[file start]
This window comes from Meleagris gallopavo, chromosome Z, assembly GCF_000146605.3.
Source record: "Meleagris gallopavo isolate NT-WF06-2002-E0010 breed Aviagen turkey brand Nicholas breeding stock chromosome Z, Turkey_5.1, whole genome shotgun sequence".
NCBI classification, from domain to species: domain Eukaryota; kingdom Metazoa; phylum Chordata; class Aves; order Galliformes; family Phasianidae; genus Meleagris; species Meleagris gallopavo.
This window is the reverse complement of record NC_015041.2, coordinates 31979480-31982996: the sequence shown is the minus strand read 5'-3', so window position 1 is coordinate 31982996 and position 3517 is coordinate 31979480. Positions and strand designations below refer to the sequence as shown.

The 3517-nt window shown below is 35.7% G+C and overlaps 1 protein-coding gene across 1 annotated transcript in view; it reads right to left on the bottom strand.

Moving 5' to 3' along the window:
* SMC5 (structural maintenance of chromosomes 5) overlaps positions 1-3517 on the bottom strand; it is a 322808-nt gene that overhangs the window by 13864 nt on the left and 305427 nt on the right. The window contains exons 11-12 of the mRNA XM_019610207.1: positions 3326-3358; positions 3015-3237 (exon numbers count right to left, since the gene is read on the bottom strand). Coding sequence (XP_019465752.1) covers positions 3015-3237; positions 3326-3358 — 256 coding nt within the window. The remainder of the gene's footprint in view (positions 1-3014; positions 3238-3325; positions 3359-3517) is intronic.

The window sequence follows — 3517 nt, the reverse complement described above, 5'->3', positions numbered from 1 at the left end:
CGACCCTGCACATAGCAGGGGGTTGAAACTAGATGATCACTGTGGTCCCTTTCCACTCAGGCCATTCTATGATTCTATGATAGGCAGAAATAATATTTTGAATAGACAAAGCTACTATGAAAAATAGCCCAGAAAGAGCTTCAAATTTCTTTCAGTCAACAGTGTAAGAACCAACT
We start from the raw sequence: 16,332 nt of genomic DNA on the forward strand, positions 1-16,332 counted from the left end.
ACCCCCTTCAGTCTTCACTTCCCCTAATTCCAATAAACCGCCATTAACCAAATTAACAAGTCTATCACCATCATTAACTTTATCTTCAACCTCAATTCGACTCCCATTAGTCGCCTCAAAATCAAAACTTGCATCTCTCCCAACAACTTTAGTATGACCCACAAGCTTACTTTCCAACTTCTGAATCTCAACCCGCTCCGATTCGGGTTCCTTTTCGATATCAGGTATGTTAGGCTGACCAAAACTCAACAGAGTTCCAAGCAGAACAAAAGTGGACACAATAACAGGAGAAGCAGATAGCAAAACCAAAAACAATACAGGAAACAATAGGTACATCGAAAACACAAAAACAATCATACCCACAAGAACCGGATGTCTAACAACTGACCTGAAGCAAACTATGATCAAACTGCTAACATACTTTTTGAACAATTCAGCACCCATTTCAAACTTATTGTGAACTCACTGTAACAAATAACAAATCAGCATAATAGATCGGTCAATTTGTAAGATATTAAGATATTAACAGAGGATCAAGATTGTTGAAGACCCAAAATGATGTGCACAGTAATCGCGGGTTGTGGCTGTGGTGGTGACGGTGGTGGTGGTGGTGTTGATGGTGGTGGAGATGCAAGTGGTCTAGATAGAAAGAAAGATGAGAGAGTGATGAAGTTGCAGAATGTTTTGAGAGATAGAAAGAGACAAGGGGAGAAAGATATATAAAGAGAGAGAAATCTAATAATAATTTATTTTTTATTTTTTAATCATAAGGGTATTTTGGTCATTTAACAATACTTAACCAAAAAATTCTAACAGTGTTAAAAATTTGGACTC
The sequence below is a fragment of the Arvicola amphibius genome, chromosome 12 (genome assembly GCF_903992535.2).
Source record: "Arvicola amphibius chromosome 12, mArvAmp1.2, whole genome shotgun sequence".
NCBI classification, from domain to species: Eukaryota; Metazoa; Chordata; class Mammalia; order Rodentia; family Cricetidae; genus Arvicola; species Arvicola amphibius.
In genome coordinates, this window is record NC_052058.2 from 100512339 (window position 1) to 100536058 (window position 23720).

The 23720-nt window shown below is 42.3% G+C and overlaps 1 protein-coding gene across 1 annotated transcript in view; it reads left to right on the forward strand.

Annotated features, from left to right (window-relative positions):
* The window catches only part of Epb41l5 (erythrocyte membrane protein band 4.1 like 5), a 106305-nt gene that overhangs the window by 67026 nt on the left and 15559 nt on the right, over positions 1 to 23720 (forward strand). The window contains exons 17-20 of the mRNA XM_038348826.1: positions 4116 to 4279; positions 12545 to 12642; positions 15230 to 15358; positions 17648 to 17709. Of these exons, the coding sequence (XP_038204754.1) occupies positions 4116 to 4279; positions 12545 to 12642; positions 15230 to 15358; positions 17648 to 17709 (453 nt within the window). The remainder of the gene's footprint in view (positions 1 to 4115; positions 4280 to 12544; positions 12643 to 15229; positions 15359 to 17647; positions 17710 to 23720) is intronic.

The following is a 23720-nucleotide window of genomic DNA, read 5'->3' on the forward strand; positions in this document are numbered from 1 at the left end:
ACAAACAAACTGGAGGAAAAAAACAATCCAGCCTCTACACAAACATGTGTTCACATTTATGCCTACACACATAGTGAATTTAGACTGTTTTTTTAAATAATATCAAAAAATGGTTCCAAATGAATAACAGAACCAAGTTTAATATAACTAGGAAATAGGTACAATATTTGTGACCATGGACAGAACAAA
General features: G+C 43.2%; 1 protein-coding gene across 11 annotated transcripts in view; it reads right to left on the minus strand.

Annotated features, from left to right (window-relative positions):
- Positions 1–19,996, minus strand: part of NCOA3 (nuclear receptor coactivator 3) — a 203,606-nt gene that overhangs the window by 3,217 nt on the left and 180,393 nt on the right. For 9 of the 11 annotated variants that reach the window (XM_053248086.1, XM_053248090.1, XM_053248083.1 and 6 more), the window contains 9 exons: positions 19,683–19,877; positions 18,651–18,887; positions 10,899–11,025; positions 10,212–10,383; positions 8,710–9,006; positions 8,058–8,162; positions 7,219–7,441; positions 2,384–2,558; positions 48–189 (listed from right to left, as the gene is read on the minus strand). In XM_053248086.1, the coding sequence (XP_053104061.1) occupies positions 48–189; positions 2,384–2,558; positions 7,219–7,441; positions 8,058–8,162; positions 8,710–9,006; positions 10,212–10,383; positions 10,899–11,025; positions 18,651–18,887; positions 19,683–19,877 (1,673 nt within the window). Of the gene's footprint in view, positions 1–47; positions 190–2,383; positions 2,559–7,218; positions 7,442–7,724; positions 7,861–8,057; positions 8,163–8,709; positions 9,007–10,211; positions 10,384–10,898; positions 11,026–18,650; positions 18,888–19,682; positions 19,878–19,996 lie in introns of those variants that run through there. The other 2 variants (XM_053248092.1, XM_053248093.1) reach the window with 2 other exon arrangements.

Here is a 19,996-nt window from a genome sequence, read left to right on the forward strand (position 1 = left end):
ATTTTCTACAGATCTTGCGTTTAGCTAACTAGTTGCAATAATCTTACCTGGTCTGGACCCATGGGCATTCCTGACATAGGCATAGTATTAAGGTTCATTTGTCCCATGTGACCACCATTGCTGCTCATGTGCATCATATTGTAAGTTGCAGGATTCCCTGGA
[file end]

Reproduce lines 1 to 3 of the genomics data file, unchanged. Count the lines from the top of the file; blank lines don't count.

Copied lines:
This window comes from Meleagris gallopavo, chromosome Z, assembly GCF_000146605.3.
Source record: "Meleagris gallopavo isolate NT-WF06-2002-E0010 breed Aviagen turkey brand Nicholas breeding stock chromosome Z, Turkey_5.1, whole genome shotgun sequence".
NCBI classification, from domain to species: domain Eukaryota; kingdom Metazoa; phylum Chordata; class Aves; order Galliformes; family Phasianidae; genus Meleagris; species Meleagris gallopavo.